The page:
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Release Processes

This post is intended as both information to users, and guidelines for developers and contributors of Solus. Solus employs a formal architecture to enable the curated rolling release model, which is made possible through the use of ferryd, solbuild and a split-repository model.

Repository staging

All package builds for Solus, updates or otherwise, will always enter the unstable repository first. Consequently, all Solus developers and contributors should ensure solbuild is configured to use the unstable target. As and when the weekly stabilization efforts have completed, the unstable repository will be pulled into shannon, the stable target.

This effectively means that shannon is a rolling snapshot of unstable. Note that the weekly sync will not make each repository match identically - the tip of every package in unstable will be merged into shannon. This ensures that the shannon update path is cost-efficient in terms of package availability, and that the delta packages provided on shannon match the true update path for those users. Lastly, this also ensures that there are no unintended packages arriving in shannon from older builds.

Solus installations always default to the shannon repository, making shannon the published distribution, and unstable the development distribution.

Weekly Sync - Every Friday

At minimum there shall be one sync per week - this will always be on a Friday. As a result, users are never more than a few days away from unstable. This allows packagers to make deeper changes to Solus and still have time to stabilize the repository before releasing changes on the Friday.

Given the high volume of changes within Solus in any sync window, the Friday sync should be viewed more as a release than a simple sync. All developers and contributors should try their best to ensure that their changes do not introduce regressions, and that existing update paths are always respected.

Minor syncs during the week, and correctional syncs shortly after the Friday-sync, are permitted assuming they do not introduce breaking changes to shannon. These may include minor packaging changes, security updates, etc.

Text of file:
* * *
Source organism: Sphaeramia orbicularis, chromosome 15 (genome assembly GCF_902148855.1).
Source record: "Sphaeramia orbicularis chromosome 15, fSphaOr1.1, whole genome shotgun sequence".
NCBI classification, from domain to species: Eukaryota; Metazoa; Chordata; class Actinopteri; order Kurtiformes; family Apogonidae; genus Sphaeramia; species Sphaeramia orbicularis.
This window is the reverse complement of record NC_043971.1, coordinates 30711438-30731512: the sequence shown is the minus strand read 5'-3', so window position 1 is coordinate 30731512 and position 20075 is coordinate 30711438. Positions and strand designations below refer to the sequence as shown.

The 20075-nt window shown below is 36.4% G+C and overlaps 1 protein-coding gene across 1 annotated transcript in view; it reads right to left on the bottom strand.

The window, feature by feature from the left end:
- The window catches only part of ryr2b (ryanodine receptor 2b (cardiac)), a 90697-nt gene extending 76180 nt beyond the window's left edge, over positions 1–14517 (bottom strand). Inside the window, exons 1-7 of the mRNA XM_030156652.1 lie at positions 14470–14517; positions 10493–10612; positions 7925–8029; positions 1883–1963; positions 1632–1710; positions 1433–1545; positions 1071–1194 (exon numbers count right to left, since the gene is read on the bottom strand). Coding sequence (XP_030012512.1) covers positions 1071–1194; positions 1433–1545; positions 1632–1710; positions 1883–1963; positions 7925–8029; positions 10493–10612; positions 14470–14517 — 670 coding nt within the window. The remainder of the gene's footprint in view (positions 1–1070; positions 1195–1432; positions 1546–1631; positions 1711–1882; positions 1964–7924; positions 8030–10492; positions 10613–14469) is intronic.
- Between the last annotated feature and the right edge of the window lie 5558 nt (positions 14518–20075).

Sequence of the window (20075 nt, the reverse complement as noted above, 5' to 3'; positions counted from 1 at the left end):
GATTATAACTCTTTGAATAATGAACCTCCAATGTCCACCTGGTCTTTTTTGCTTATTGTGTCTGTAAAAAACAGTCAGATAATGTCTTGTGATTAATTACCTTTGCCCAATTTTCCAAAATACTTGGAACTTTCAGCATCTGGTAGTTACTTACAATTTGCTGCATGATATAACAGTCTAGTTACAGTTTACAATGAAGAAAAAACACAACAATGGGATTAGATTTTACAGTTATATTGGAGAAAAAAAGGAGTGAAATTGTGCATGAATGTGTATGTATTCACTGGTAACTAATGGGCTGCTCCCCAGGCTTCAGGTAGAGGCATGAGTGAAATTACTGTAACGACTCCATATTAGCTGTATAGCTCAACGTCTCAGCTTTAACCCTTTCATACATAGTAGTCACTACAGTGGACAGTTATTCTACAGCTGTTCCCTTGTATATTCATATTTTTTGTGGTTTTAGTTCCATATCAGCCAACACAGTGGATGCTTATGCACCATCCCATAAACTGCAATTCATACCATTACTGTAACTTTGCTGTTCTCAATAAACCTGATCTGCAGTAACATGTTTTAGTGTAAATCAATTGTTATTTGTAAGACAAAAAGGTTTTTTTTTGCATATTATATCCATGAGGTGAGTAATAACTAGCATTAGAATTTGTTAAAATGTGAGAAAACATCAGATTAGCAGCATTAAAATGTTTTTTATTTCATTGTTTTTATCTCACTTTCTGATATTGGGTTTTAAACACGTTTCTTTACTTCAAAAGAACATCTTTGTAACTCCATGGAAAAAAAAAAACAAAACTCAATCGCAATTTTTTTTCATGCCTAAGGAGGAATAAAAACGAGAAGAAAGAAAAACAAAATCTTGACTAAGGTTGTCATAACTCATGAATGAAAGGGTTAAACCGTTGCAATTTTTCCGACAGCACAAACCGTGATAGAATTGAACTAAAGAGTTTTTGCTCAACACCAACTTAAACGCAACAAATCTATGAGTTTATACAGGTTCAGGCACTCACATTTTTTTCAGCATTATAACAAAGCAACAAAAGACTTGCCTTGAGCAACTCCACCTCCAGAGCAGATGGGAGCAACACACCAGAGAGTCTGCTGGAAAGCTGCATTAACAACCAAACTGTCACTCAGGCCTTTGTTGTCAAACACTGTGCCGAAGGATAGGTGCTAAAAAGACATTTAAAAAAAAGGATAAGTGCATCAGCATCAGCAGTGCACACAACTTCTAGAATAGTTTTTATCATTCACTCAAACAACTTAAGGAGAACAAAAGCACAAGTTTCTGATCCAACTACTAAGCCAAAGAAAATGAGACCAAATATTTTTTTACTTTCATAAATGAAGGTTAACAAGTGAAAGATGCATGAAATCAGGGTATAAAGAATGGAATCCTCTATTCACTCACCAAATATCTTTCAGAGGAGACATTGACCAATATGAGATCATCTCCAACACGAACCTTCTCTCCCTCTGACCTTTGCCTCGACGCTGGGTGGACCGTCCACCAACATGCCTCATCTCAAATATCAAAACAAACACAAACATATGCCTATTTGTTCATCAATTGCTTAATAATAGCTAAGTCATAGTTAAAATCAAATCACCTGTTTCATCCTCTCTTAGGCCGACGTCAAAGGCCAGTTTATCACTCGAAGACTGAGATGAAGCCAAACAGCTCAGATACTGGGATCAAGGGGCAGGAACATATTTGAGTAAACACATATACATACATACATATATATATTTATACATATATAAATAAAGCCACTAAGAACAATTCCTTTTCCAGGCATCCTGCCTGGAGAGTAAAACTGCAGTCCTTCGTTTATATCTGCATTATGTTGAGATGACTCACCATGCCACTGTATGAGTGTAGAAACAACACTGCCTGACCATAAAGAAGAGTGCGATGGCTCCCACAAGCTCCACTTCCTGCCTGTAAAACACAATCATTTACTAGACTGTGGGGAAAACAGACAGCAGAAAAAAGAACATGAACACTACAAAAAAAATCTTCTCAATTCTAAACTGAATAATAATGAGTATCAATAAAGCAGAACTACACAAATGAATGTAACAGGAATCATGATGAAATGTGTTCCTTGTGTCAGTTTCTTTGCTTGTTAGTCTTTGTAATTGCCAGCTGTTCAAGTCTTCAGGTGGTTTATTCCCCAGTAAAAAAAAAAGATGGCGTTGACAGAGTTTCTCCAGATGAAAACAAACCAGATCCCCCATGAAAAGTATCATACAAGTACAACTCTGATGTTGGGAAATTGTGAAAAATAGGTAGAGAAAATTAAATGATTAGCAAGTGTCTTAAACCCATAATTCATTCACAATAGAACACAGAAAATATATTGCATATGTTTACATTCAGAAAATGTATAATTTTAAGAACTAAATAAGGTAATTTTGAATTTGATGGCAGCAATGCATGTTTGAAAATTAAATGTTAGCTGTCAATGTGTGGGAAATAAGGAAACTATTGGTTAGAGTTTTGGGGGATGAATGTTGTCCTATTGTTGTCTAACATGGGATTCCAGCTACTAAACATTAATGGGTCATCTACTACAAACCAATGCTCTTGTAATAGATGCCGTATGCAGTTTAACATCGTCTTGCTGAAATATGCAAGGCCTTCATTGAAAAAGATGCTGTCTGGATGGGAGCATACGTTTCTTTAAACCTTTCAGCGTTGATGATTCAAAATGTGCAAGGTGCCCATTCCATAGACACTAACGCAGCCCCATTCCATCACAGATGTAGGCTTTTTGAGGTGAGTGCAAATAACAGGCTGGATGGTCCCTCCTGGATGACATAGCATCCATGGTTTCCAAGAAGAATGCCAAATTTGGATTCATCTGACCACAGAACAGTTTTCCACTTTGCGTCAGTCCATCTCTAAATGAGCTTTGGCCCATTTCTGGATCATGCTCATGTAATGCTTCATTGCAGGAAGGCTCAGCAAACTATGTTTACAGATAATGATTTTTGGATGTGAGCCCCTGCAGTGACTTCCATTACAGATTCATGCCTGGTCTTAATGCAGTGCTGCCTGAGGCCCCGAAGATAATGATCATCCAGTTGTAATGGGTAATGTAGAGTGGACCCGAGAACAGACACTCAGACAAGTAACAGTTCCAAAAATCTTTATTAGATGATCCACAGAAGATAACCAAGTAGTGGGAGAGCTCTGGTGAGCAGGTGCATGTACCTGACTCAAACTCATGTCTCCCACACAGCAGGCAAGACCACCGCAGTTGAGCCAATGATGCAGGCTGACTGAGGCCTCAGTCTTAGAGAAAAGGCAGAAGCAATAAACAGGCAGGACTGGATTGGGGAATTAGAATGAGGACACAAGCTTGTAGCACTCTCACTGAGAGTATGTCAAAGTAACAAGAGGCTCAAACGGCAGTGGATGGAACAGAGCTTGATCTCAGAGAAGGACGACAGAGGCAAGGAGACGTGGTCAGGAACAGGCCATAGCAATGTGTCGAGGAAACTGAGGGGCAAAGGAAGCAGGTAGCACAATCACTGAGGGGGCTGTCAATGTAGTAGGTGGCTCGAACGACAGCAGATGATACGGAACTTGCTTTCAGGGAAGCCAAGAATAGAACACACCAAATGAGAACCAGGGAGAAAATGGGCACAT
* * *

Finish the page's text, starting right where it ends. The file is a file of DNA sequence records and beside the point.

Package deprecation

There are times when a package may need to be deprecated or even renamed. Packagers owning these changes must first communicate the need to ensure a coordinated deprecation.

Deprecated packages will remove themselves from the users systems as the first operation in an update or package install using the package manager, once marked as Obsolete in the index.

Deprecating a package

Follow these steps to submit a package for deprecation:

  1. Fork and clone the solus-sc repo on GitHub, and/or create a new branch
  2. Edit repo_data/
  3. Add the package you wish to deprecate at the end of the <Obsoletes> section
  4. Run the script
  5. Commit and push your changes to your repository/branch
  6. Open a Pull Request on GitHub

If a deprecation depends on a packaging change landing before it can be properly deprecated without undesirable side effects on user systems, the GitHub deprecation Pull Request MUST link to the packaging change and declare it as a dependency for deprecation.

Un-deprecating a package

The above steps also apply to un-deprecating a package, with the following additions:

  1. Before making changes, the package repository must be reactivated
  2. In Step 2, remove the package from the list instead of adding it
  3. After the solus-sc pull request has been merged, ask a Solus Staff member to use available tooling to update the repository files, then index the repo with ferryctl index unstable (or do it yourself if you have the ability)
  4. Bump or update the package

Major stack changes

Large stack upgrades should begin as closely to the last Friday sync as possible, to ensure there is plenty of time for the work to be completed, integrated, and tested for regressions.